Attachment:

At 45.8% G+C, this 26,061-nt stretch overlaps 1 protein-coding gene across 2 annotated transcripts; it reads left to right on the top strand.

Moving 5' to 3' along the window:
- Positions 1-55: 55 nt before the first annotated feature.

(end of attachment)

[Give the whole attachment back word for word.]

At 45.8% G+C, this 26,061-nt stretch overlaps 1 protein-coding gene across 2 annotated transcripts; it reads left to right on the top strand.

Moving 5' to 3' along the window:
- Positions 1-55: 55 nt before the first annotated feature.